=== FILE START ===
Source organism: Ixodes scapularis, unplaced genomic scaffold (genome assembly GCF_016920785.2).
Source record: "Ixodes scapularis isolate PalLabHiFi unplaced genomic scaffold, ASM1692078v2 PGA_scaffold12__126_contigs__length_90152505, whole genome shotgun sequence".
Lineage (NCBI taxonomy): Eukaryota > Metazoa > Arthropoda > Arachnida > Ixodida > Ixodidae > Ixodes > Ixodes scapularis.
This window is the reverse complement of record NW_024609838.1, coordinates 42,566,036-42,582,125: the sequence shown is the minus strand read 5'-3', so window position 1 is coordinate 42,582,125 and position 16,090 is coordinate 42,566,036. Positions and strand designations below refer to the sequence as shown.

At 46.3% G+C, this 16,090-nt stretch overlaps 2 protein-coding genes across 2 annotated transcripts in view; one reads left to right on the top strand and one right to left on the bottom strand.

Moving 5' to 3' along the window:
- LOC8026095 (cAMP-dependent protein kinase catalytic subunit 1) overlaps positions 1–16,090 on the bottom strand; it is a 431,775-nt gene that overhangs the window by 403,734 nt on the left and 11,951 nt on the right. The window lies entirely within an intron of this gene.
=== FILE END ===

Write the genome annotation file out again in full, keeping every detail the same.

Source organism: Ixodes scapularis, unplaced genomic scaffold (genome assembly GCF_016920785.2).
Source record: "Ixodes scapularis isolate PalLabHiFi unplaced genomic scaffold, ASM1692078v2 PGA_scaffold12__126_contigs__length_90152505, whole genome shotgun sequence".
Lineage (NCBI taxonomy): Eukaryota > Metazoa > Arthropoda > Arachnida > Ixodida > Ixodidae > Ixodes > Ixodes scapularis.
This window is the reverse complement of record NW_024609838.1, coordinates 42,566,036-42,582,125: the sequence shown is the minus strand read 5'-3', so window position 1 is coordinate 42,582,125 and position 16,090 is coordinate 42,566,036. Positions and strand designations below refer to the sequence as shown.

At 46.3% G+C, this 16,090-nt stretch overlaps 2 protein-coding genes across 2 annotated transcripts in view; one reads left to right on the top strand and one right to left on the bottom strand.

Moving 5' to 3' along the window:
- LOC8026095 (cAMP-dependent protein kinase catalytic subunit 1) overlaps positions 1–16,090 on the bottom strand; it is a 431,775-nt gene that overhangs the window by 403,734 nt on the left and 11,951 nt on the right. The window lies entirely within an intron of this gene.